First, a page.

Fund set up for families of Novi basement fire victims

Mike Martindale
The Detroit News

Novi — A Novi couple facing federal charges for harboring men in the country illegally have set up a trust fund for the families of the victims who died in a basement fire.

Roger Tam, 55, and his wife, Ada Lei, 48, are charged in federal court for one count of conspiracy and five counts of “harboring undocumented immigrants for profit.” Each face up to 10 years in prison and a $250,000 fine if convicted of crimes. The couple are both naturalized U.S. citizens.

“This (fund) is an example of how bad he feels,” attorney Ray Cassar said. “He wants to help their families.”

Cassar said charitable donations can be taken to any Chase Bank location in Metro Detroit and checks should be made payable to “The Victims of the Novi Fire Trust.” As of Thursday, there was about $10,000 in the fund.

All of the money will be sent back to Mexico to the victims’s families “to be used in whichever capacity they see fit or as the need arises” according to Cassar.

The money will be sent through the Mexican Consulate in Detroit, he said.

Those who died in the fire were Pablo Alvaro Encino and Miguel Nunez Diaz, both 23; Leonel Alvarado Rodriguez and Simeon Diaz Nunez, both 18, and Brayan Alexis Medina Contreras, 16.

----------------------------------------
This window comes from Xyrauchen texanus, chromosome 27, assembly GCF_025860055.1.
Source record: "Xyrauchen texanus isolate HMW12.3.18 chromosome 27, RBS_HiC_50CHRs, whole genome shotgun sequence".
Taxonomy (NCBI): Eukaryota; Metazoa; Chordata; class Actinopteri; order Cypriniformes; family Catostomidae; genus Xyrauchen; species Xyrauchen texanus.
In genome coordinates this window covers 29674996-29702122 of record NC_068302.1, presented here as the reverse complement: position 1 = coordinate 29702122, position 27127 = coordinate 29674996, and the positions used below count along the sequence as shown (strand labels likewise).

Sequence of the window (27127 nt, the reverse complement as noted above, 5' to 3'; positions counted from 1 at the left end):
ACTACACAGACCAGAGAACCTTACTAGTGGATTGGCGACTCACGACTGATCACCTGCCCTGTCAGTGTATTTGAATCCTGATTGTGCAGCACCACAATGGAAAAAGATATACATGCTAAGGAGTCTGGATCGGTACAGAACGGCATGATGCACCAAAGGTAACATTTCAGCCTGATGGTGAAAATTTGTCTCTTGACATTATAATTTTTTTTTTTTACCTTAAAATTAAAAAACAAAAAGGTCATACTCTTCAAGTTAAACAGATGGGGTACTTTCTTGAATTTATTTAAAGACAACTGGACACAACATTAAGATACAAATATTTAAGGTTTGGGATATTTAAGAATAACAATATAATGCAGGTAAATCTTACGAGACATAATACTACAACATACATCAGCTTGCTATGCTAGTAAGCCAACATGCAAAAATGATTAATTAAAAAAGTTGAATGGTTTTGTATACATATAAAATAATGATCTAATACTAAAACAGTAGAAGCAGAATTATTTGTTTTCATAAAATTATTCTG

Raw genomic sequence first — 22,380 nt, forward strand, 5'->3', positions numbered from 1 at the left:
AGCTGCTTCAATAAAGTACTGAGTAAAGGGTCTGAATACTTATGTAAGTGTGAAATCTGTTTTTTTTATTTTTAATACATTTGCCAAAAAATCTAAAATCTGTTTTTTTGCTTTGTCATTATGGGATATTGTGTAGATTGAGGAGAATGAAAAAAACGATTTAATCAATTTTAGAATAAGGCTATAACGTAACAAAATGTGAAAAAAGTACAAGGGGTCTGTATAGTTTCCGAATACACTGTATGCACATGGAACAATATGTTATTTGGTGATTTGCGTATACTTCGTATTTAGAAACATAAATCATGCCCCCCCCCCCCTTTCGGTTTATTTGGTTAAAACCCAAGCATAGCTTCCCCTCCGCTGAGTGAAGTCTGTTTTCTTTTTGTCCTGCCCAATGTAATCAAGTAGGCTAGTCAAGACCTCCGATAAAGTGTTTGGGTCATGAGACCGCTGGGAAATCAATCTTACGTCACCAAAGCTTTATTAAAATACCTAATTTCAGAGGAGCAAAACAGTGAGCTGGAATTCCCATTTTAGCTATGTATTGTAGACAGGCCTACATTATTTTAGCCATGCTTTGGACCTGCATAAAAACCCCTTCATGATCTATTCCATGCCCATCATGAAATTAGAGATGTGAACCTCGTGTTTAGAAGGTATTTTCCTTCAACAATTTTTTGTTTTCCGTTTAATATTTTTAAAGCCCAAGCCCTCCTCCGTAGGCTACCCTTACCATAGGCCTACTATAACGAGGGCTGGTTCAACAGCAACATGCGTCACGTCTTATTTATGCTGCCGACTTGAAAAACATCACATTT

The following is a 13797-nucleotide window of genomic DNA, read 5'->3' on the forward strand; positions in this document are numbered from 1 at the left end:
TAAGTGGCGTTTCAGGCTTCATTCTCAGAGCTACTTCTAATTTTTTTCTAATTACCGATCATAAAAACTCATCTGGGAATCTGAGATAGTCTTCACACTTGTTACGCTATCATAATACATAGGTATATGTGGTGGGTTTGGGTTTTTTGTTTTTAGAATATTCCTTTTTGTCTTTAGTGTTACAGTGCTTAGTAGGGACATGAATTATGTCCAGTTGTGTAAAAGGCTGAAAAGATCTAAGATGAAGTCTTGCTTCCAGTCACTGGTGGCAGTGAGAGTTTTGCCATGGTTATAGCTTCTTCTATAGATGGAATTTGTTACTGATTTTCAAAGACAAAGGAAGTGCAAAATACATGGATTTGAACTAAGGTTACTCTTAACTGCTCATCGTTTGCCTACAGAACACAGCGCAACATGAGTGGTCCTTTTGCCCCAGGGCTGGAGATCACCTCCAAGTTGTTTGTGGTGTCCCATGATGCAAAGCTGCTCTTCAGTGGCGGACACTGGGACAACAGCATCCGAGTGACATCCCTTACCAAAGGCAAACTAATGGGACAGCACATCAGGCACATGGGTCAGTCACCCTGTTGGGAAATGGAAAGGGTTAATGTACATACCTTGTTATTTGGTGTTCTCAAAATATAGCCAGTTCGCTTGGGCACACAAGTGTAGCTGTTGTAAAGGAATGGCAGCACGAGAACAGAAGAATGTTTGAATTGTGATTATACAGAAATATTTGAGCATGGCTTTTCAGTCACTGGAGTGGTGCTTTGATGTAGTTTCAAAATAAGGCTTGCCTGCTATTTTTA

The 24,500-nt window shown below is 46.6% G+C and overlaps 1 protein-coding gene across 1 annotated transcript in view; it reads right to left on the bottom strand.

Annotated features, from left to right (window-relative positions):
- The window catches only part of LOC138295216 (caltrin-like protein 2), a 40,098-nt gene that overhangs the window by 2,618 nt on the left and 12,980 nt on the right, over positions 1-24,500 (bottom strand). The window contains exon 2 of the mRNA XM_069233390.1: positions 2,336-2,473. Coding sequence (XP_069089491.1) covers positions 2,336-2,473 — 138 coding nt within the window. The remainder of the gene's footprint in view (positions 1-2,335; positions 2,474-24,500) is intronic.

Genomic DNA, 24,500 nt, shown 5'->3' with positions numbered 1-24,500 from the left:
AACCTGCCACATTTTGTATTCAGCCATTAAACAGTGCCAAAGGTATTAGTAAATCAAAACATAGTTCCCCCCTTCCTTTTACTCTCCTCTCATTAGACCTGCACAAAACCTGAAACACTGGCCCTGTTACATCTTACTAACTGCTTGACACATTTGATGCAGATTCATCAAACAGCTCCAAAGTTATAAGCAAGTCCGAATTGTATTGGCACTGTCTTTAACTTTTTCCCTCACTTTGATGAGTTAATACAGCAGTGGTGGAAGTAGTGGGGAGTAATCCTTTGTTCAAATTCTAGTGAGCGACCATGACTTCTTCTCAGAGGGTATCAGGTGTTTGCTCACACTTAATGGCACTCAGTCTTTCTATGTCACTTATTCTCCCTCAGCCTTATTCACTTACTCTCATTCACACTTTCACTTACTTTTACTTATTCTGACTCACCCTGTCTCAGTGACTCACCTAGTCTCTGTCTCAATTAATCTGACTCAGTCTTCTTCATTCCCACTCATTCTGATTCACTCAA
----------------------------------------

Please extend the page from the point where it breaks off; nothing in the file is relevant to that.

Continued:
Tam, who owns Kim’s Garden Chinese restaurant, told investigators the men approached him for work about six months ago. Tam said under an agreement the five Mexican nationals were paid in cash, allowed to take meals at the restaurant and live in the basement of a house on Mystic Forest in Novi also owned by Tam.

Tam discovered the fire when he went to drive the men to work Jan. 31. He initially told a dispatcher that all the occupants had made it out of the house, but when firefighters arrived he said there were men believed to be in the basement. Cassar, said the confusion stems from the “broken English” Tam speaks.

Autopsies showed all died from soot and smoke inhalation from a fire that is believed to have been caused by a careless smoker. A smoke detector in the basement had been intentionally disabled, accorded to Novi fire investigators.

Federal investigators said Tam had no records of their employment, took no taxes from their pay and had no documents of their status in the U.S.

“Mr. Tam and his wife have not been accurately portrayed in media reports,” said Cassar, who described the Novi businessman as a “great and kind” man who treated the men like family.

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